Microsoft already supports an XML-based technology being developed by the World Wide Web Consortium, called XSD, the spokesman wrote. "What this means is that anything the OASIS group comes up with that's based on XSD 1.0 will already work with Office 11," he wrote in the e-mail message.

Sun's Phipps said that more specific industry standards need to be agreed upon in order to allow companies to ensure that they will be able to share data in new and important ways, and access it years from now.

"All the document formats out there are proprietary and undocumented," Phipps noted. "That severely limits what you can do."

Join the newsletter!

Or

Sign up to gain exclusive access to email subscriptions, event invitations, competitions, giveaways, and much more.

Membership is free, and your security and privacy remain protected. View our privacy policy before signing up.

Error: Please check your email address.
Keep up with the latest tech news, reviews and previews by subscribing to the Good Gear Guide newsletter.

Matt Berger

PC World
Show Comments

Cool Tech

Bang and Olufsen Beosound Stage - Dolby Atmos Soundbar

Learn more >

Toys for Boys

Nakamichi Delta 100 3-Way Hi Fi Speaker System

Learn more >

Sony WF-1000XM3 Wireless Noise Cancelling Headphones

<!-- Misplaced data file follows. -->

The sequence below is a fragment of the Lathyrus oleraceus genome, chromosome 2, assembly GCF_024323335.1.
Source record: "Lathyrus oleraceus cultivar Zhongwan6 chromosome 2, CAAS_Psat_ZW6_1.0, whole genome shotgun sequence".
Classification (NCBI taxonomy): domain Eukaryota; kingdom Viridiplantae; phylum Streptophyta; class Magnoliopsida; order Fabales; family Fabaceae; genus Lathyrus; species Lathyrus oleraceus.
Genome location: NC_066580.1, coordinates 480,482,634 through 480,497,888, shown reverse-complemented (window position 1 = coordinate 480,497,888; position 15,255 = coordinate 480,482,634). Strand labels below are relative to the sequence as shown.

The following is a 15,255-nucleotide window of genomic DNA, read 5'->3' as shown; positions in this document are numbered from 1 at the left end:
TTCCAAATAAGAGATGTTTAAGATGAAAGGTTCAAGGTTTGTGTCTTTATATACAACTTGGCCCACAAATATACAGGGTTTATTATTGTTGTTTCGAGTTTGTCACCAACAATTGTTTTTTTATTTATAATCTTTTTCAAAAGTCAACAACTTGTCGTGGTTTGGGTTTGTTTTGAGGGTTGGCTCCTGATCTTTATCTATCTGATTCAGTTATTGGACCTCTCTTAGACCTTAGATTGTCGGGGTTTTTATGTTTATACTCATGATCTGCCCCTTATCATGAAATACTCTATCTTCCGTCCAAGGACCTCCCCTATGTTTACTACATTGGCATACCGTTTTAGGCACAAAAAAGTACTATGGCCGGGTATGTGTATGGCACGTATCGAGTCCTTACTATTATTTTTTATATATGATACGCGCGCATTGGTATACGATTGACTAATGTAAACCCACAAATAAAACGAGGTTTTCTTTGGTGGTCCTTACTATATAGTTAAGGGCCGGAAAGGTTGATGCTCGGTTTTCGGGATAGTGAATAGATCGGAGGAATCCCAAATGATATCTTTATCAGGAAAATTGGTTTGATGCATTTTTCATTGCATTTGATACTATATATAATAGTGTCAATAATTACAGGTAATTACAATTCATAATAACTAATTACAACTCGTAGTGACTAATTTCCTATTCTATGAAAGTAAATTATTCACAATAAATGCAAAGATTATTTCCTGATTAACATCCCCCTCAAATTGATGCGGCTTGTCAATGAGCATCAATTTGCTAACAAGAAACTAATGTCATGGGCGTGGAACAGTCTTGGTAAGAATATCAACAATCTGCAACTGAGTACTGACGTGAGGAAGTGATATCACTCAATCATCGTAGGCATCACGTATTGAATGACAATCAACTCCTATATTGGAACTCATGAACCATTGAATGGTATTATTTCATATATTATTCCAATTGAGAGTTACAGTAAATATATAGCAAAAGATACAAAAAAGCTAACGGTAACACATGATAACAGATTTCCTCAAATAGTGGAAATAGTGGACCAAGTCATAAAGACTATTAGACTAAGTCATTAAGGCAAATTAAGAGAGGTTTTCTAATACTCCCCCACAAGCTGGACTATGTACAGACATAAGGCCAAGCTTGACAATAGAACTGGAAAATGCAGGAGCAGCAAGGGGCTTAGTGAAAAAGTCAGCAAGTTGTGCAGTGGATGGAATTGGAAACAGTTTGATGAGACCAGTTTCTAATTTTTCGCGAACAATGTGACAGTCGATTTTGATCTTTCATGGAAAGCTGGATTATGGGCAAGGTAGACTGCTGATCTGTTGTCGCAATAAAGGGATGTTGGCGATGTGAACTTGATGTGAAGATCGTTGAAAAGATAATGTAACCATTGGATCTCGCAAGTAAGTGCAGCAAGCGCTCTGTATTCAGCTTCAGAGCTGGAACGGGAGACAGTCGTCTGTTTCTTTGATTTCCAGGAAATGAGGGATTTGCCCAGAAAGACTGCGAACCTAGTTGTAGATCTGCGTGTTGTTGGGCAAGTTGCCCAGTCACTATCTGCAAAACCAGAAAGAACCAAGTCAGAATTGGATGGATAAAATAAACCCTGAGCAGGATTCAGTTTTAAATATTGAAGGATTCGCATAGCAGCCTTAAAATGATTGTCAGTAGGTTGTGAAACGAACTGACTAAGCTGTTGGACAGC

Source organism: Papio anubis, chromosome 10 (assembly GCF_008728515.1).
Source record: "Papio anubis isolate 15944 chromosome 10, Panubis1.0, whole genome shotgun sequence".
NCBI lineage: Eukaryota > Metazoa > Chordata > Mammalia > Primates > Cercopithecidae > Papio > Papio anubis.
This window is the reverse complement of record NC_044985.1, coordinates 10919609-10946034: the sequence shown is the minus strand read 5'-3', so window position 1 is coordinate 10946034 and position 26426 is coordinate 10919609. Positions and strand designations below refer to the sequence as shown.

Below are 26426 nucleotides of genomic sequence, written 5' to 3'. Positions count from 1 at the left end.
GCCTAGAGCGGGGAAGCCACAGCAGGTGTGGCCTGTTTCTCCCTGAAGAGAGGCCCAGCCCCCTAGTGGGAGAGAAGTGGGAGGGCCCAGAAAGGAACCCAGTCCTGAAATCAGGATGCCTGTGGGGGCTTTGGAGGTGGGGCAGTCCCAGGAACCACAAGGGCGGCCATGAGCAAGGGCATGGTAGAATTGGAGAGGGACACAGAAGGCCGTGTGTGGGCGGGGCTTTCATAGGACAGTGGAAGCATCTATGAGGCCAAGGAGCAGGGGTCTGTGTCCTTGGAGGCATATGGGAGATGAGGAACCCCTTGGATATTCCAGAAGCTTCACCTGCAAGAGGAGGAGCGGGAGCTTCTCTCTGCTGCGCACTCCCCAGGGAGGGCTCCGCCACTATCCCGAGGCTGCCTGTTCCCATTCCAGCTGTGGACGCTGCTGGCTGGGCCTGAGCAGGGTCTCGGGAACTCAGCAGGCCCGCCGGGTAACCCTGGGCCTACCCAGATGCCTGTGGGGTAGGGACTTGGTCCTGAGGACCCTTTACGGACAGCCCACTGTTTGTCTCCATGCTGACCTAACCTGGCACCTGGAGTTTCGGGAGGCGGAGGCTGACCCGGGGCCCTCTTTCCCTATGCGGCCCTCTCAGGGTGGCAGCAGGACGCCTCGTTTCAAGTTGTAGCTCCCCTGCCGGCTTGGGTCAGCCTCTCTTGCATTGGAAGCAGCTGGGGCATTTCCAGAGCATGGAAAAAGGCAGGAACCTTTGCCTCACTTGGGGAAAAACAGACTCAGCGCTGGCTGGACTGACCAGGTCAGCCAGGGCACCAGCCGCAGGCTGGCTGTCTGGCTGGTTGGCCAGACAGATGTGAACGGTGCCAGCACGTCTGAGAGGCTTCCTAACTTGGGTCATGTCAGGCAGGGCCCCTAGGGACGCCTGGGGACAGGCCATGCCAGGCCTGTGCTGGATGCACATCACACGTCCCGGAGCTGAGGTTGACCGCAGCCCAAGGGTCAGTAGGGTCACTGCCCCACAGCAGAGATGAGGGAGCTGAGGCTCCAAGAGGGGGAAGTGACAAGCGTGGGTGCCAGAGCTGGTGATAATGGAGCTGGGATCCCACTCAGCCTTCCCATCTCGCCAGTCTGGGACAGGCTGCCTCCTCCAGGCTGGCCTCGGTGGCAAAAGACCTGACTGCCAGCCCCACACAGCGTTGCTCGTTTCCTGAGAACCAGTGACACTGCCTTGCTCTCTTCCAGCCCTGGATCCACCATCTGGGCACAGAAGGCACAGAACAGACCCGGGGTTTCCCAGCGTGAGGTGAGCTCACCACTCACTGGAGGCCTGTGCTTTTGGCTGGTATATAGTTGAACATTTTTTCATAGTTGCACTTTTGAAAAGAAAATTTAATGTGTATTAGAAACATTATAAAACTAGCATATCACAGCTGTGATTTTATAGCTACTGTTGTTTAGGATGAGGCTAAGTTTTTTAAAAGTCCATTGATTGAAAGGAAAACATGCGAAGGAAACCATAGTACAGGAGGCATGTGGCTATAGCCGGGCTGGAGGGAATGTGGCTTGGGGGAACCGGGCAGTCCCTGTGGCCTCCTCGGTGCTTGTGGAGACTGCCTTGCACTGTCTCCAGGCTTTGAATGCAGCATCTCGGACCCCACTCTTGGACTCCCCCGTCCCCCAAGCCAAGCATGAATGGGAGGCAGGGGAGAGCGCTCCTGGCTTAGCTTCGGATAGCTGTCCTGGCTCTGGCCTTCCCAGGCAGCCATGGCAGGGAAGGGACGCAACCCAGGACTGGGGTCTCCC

Learn more >

ASUS ROG, ACRONYM partner for Special Edition Zephyrus G14

Learn more >

Family Friendly

Mario Kart Live: Home Circuit for Nintendo Switch

Learn more >

Philips Sonicare Diamond Clean 9000 Toothbrush

Learn more >

Stocking Stuffer

Teac 7 inch Swivel Screen Portable DVD Player

Learn more >

SunnyBunny Snowflakes 20 LED Solar Powered Fairy String

Learn more >

Christmas Gift Guide

Click for more ›

Most Popular Reviews

Latest Articles

Resources

PCW Evaluation Team

Tom Pope

Dynabook Portégé X30L-G

Ultimately this laptop has achieved everything I would hope for in a laptop for work, while fitting that into a form factor and weight that is remarkable.

Tom Sellers

MSI P65

This smart laptop was enjoyable to use and great to work on – creating content was super simple.

Lolita Wang

MSI GT76

It really doesn’t get more “gaming laptop” than this.

Jack Jeffries

MSI GS75

As the Maserati or BMW of laptops, it would fit perfectly in the hands of a professional needing firepower under the hood, sophistication and class on the surface, and gaming prowess (sports mode if you will) in between.

Taylor Carr

MSI PS63

The MSI PS63 is an amazing laptop and I would definitely consider buying one in the future.

Christopher Low

Brother RJ-4230B

This small mobile printer is exactly what I need for invoicing and other jobs such as sending fellow tradesman details or step-by-step instructions that I can easily print off from my phone or the Web.

Featured Content

Product Launch Showcase

Don’t have an account? Sign up here

Don't have an account? Sign up now

Forgot password?